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spiderlashes5000 05-23-2012 12:16 PM

Coffee experts?
 
So I just stopped at this coffee shop and had THE BEST cup of iced coffee in my life. ( I pretty much only drink coffee cold.)

And the barista said it's better there bc they use a totally different brewing process than say, Starbucks. (I don't only go to Starbucks, tho. I get iced coffee all the time from small coffee shops an it's never like this!)

In this "special process", they leave 5 lbs of coarse-ground coffee soaking in ice cold water for 24 hours...and something else I forget.

Do you know anything about this? If I bought a French press or something, could I make mine this way at home with just cold water and quality beans that I grind coarsely at...someplace?

I will continue to go back to this place but it's not somewhere I can go to every time I want coffee (which is at least once a day).

Any insight on this? I don't want to demand all the guy's trade secrets! LOL:coffee2:

Po 05-23-2012 12:21 PM

Cold brew vs. brewing hot, double strength, and then cooling

Yes, you can do this at home. I think Pioneer Woman has a pretty good "recipe."

Po 05-23-2012 12:24 PM

Perfect Iced Coffee | The Pioneer Woman Cooks | Ree Drummond

Saria 05-23-2012 12:34 PM

That's cold-brewing:

http://drinks.seriouseats.com/2012/0...ique-tips.html

NetG 05-23-2012 01:14 PM

If you ever manage to get to a coffee tasting, you can actually taste differences in the coffee at different temperatures. Most of the best flavors in coffee brewed hot dissipate by the time it cools, so it makes sense that cold brewing would work better. Roasting and grind will also make a difference. I recommend checking if this store sells their coffee beans, freezing them when not in use, and only grinding what you're about to brew. All make a difference in flavor as well.

Congrats on finding coffee you love! My two favorites are no longer, and it's sad. At least the local roaster still seems to be doing well, so I have that.

spiderlashes5000 05-23-2012 01:24 PM

This is too easy!

Awesome. Thnx

But probably a French press would be too small since this stuff can last weeks in the fridge.

spiderlashes5000 05-23-2012 01:28 PM

Quote:

Originally Posted by NetG (Post 1959010)
If you ever manage to get to a coffee tasting, you can actually taste differences in the coffee at different temperatures. Most of the best flavors in coffee brewed hot dissipate by the time it cools, so it makes sense that cold brewing would work better. Roasting and grind will also make a difference. I recommend checking if this store sells their coffee beans, freezing them when not in use, and only grinding what you're about to brew. All make a difference in flavor as well.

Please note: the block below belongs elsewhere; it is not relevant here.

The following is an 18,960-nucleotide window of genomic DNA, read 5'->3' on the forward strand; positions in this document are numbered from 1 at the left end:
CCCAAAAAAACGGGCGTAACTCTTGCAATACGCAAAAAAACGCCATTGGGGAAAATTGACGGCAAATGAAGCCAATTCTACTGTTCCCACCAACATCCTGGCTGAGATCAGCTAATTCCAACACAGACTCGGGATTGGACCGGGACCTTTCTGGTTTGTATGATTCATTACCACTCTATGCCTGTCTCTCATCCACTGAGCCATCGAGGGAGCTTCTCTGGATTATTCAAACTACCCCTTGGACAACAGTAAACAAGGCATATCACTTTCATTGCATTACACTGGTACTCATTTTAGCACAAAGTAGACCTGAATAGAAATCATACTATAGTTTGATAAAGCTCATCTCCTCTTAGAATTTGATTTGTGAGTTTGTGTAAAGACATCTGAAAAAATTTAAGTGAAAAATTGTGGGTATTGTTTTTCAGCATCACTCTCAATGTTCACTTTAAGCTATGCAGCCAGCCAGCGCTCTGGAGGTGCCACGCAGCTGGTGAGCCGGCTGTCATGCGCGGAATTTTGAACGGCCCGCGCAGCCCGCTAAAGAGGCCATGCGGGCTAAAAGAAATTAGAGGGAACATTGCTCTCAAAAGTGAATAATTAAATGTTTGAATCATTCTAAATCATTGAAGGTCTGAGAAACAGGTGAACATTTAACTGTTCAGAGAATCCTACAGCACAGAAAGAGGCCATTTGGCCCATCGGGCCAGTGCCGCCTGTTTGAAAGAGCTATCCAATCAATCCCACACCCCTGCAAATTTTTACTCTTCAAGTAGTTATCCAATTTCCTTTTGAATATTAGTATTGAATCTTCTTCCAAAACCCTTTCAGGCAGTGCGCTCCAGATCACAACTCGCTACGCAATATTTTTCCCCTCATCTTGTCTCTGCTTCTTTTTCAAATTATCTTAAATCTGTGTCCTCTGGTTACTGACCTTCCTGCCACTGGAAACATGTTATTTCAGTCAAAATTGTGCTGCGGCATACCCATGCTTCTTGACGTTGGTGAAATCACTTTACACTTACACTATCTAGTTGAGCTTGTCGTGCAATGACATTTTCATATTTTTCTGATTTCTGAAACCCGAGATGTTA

Congrats on finding coffee you love! My two favorites are no longer, and it's sad. At least the local roaster still seems to be doing well, so I have that.

I've been using Bustelo at home to brew and cool in the fridge.

And that's even what Po's PioneerWoman uses.

But that seems counterintuitive bc the Bustelo is ground soooooo fine and why go through all the extra straining w/ cheese cloth, etc if you can just use coarse.

Maybe I need to buy a grinder too!?

rileyb 05-23-2012 01:28 PM

Cold brewing makes the best iced coffee. They make cold brewers if you want to invest in something to make large quantities. The Toddy is supposed to be a good one.

spiderlashes5000 05-23-2012 01:32 PM

Quote:

Originally Posted by rileyb (Post 1959019)
Cold brewing makes the best iced coffee. They make cold brewers if you want to invest in something to make large quantities. The Toddy is supposed to be a good one.

$40 isn't expensive at all (considering my $150/month Starbucks habit :?).

Maybe I will just go this route to avoid all the messy straining and pouring and switching containers.

I'm so excited!:happy2:

spiderlashes5000 05-24-2012 08:18 AM

So I bought whole coffee beans, a coffee grinder and a french press. Meant to get it started last night but didn't get a chance.

(I really want the machine rileyb showed but I couldn't find anything like it at target and didn't have time to go to BB&Beyond...am too eager to wait on shipping.)

Headed back to the coffee shop now to tide me over til I can make my own!

Saria 05-24-2012 08:25 AM

Well, the coffee grinder is a must-have kitchen appliance in my eyes anyway. Not so much for coffee, but spices, whole grain flours, breadcrumbs, and nut flours.

spiderlashes5000 05-24-2012 08:30 AM

Quote:

Originally Posted by Saria (Post 1959537)
Well, the coffee grinder is a must-have kitchen appliance in my eyes anyway. Not so much for coffee, but spices, whole grain flours, breadcrumbs, and nut flours.


I use all those things...but buy them ground.

I can see spices losing their spiciness if ground and left sitting. But you notice a difference w/ the other stuff?

I just bought a cheap coffee grinder - three level (fine, med and coarse).

Should I have bought a better one w/ 18 levels?

Have you heard of cheap ons breaking? What is he difference...bc I can't see why you would need 18 types of grinding evels? Are some coffee beans harder than others?